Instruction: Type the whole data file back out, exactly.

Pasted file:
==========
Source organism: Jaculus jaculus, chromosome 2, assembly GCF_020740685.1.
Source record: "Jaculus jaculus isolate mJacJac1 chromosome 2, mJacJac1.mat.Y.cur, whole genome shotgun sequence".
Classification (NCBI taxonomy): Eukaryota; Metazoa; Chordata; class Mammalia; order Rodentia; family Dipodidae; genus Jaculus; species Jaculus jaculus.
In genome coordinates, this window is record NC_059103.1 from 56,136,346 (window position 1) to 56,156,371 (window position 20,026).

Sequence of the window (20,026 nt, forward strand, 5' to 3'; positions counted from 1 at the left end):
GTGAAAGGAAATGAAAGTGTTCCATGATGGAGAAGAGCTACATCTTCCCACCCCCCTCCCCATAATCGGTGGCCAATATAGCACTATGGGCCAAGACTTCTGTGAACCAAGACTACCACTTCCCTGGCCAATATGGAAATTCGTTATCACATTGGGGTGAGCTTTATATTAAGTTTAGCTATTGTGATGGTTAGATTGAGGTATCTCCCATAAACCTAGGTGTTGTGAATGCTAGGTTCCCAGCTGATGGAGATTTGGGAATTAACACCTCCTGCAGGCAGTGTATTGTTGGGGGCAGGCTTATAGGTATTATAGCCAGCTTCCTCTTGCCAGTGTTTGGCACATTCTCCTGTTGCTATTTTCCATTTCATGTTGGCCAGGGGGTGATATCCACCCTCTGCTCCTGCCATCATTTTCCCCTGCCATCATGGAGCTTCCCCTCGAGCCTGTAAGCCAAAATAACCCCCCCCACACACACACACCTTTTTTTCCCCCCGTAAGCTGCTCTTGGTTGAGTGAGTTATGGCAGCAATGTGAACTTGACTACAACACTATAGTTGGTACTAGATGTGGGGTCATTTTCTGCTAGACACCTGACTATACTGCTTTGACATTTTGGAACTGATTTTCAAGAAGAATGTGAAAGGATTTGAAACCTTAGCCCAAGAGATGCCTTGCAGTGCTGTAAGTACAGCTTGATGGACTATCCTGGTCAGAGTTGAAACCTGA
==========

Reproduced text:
Source organism: Jaculus jaculus, chromosome 2, assembly GCF_020740685.1.
Source record: "Jaculus jaculus isolate mJacJac1 chromosome 2, mJacJac1.mat.Y.cur, whole genome shotgun sequence".
Classification (NCBI taxonomy): Eukaryota; Metazoa; Chordata; class Mammalia; order Rodentia; family Dipodidae; genus Jaculus; species Jaculus jaculus.
In genome coordinates, this window is record NC_059103.1 from 56,136,346 (window position 1) to 56,156,371 (window position 20,026).

Sequence of the window (20,026 nt, forward strand, 5' to 3'; positions counted from 1 at the left end):
GTGAAAGGAAATGAAAGTGTTCCATGATGGAGAAGAGCTACATCTTCCCACCCCCCTCCCCATAATCGGTGGCCAATATAGCACTATGGGCCAAGACTTCTGTGAACCAAGACTACCACTTCCCTGGCCAATATGGAAATTCGTTATCACATTGGGGTGAGCTTTATATTAAGTTTAGCTATTGTGATGGTTAGATTGAGGTATCTCCCATAAACCTAGGTGTTGTGAATGCTAGGTTCCCAGCTGATGGAGATTTGGGAATTAACACCTCCTGCAGGCAGTGTATTGTTGGGGGCAGGCTTATAGGTATTATAGCCAGCTTCCTCTTGCCAGTGTTTGGCACATTCTCCTGTTGCTATTTTCCATTTCATGTTGGCCAGGGGGTGATATCCACCCTCTGCTCCTGCCATCATTTTCCCCTGCCATCATGGAGCTTCCCCTCGAGCCTGTAAGCCAAAATAACCCCCCCCACACACACACACCTTTTTTTCCCCCCGTAAGCTGCTCTTGGTTGAGTGAGTTATGGCAGCAATGTGAACTTGACTACAACACTATAGTTGGTACTAGATGTGGGGTCATTTTCTGCTAGACACCTGACTATACTGCTTTGACATTTTGGAACTGATTTTCAAGAAGAATGTGAAAGGATTTGAAACCTTAGCCCAAGAGATGCCTTGCAGTGCTGTAAGTACAGCTTGATGGACTATCCTGGTCAGAGTTGAAACCTGA